Fedoras are cool. They keep the sun off you face, protecting you from skin cancer. They keep your head worm in the cold and dry in the rain.

    Hating hat wearers is like hating people who wear shoes based upon the fact that one of them was a jerk once.


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    Skeld wrote:

    I dislike anyone under the age of 60 that comes to gaming wearing a fedora.

    Most of them aren't really a fedora, and a real fedora looks very cool.


    Te'Shen wrote:


    Oh yeah... I forgot. Lest we forget, Gandalf, Saruman, Ragast, and a few others aren't wizards. They are Lesser Gods.
    ...

    Not even close. The closest thing would be lesser angels. Celestials.


    Laurefindel wrote:

    Still, Middle Earth is a low-magic setting, especially in the third age.

    Middle Earth has magic, so it isn't a no-magic setting. Some of it has a rather large scope, such as ignoring winter and natural decay in a whole country, making a volcano erupt or condemning a whole nation to become ghosts. Many locales seem to be able to act according to the will of an individual, such as the Old Forest with Old-man Willow or the high pass on the Caradhras, which are typically beyond the scope of typical D&D PC.

    Invisibility is a BIG thing, and only possible with the One Ring (although Gandalf implies that such can be granted by lesser rings as well). Scrying seems to be reserved to the three individuals in the world possessing a palantir (who all end-up being antagonists).

    Well, in The Hobbit, Gandalf vanishes with a blast of bright light. He also made Bilbo look like that's how he vanished. So, apparently- a flash, smoke, then re-appear is a common enough trick. Gandalf is also known to be able to counter any spell. He used a Blinding Light and Lightning spells, as well as blasting a stone bridge to pieces in one hit.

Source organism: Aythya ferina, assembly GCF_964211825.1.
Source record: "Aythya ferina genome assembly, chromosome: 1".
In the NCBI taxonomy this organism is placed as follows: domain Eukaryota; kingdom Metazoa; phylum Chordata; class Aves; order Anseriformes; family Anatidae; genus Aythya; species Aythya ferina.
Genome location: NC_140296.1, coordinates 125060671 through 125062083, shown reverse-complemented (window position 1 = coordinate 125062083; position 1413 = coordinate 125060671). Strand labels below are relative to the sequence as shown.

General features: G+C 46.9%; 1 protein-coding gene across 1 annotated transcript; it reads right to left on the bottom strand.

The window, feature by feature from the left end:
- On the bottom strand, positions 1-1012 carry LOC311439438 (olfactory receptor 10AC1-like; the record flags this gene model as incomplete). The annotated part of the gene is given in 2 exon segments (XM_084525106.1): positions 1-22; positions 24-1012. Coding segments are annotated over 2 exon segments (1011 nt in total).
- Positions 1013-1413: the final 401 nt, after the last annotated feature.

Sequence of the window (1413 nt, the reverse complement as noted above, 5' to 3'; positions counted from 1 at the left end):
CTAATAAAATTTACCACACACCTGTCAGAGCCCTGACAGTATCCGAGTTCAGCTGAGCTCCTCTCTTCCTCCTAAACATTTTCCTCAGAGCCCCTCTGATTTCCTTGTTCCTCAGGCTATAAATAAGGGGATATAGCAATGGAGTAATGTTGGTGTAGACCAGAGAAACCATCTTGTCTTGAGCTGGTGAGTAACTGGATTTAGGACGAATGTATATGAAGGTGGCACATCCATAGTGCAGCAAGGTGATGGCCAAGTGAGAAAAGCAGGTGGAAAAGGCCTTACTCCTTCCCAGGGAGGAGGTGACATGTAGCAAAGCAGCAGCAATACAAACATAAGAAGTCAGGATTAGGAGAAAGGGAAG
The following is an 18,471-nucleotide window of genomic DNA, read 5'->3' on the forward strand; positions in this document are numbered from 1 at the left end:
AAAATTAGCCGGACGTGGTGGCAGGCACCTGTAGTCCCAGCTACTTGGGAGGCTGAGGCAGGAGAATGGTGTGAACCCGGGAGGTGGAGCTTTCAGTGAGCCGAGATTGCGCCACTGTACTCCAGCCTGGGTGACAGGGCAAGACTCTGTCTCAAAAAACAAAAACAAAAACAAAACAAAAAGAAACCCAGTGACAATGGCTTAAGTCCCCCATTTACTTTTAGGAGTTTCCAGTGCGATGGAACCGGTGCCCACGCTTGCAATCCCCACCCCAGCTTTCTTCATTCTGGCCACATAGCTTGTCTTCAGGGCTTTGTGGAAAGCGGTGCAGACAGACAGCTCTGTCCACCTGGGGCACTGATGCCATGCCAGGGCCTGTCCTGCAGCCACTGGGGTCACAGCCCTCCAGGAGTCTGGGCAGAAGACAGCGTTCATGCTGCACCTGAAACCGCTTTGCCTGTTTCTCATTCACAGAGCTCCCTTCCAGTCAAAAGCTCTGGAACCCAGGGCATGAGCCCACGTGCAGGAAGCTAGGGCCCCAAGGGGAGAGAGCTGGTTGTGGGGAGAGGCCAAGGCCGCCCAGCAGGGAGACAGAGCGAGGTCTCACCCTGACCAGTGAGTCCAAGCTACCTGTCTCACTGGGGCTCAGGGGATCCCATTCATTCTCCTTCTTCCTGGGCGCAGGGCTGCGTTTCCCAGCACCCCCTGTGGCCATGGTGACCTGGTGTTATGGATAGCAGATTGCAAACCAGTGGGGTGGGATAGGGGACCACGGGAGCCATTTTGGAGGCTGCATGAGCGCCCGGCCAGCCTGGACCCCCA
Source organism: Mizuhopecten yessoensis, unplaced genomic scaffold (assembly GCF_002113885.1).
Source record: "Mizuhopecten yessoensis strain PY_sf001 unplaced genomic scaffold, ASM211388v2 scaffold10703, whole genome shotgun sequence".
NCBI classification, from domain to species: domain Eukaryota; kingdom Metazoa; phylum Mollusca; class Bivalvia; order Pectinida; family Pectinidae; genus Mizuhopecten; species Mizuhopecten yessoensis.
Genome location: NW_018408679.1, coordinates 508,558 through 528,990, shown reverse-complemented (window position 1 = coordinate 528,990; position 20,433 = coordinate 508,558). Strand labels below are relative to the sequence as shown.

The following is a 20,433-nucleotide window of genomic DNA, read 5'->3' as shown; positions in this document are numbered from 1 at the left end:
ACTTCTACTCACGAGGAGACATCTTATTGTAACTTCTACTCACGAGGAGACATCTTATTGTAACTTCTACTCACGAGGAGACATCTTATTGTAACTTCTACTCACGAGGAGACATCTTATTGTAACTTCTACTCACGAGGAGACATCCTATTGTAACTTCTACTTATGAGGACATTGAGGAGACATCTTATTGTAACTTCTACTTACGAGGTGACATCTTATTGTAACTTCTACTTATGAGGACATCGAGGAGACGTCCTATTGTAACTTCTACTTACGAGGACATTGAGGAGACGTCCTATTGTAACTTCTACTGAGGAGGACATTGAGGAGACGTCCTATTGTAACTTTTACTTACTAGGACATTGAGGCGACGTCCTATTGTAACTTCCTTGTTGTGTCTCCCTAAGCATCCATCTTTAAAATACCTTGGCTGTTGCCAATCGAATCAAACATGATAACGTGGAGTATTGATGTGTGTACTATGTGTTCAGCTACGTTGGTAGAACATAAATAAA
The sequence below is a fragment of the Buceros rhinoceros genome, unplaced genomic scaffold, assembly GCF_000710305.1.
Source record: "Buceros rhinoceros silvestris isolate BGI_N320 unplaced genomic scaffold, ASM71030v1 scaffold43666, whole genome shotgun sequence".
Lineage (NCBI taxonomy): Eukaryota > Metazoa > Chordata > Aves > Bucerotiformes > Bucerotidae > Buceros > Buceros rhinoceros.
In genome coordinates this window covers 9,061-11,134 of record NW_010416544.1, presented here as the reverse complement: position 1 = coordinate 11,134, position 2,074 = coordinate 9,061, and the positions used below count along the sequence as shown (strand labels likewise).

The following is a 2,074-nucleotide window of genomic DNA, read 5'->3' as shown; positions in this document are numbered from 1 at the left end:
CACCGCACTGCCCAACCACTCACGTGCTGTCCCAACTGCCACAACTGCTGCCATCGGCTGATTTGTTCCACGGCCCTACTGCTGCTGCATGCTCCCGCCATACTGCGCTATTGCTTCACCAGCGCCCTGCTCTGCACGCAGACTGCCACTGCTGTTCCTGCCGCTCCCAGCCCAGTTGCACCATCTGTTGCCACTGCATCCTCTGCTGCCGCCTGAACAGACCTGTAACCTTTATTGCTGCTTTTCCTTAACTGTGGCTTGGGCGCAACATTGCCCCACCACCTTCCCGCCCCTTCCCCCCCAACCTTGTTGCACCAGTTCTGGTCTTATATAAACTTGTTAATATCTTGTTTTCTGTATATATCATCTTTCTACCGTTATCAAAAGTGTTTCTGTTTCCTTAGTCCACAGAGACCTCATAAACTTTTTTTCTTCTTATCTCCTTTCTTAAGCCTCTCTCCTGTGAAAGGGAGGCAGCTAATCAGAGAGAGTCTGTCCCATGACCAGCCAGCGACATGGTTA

Saruman controlled the weather, and made tens of thousands of UrukHai from slime down in pits (in others he bred them, but in the Histories it was made clear he "grew" them). He was able to Charm the WitchKing of Angmar with his Voice- a pretty good trick.

    Elrond also had the Gift of Foresight, without a Palantir. He could summon a flood.

    We actually only see one mage in action- Gandalf, who is given many limitations on usage of his power.

    Apparently there were other mages. Sauron disguises himself as "The Necromancer" and Saruman, Elrond and the rest assume he is just a rather powerful spellcaster of some sort. They simply accept that as unexceptional.

    Beorn doesnt trust magic users except Radagast- and thus he must have run into (and perhaps eaten) some of lower power (and it's clear he's never met Gandalf) . This then indicates that there are a number of adepts, hedge-casters and what not around.


    1 person marked this as a favorite.
    boring7 wrote:
    DrDeth wrote:
    boring7 wrote:


    Or, you know, power is all relative, they still could have just ridden giant eagles if the narrative hadn't demanded an epic journey of epicness,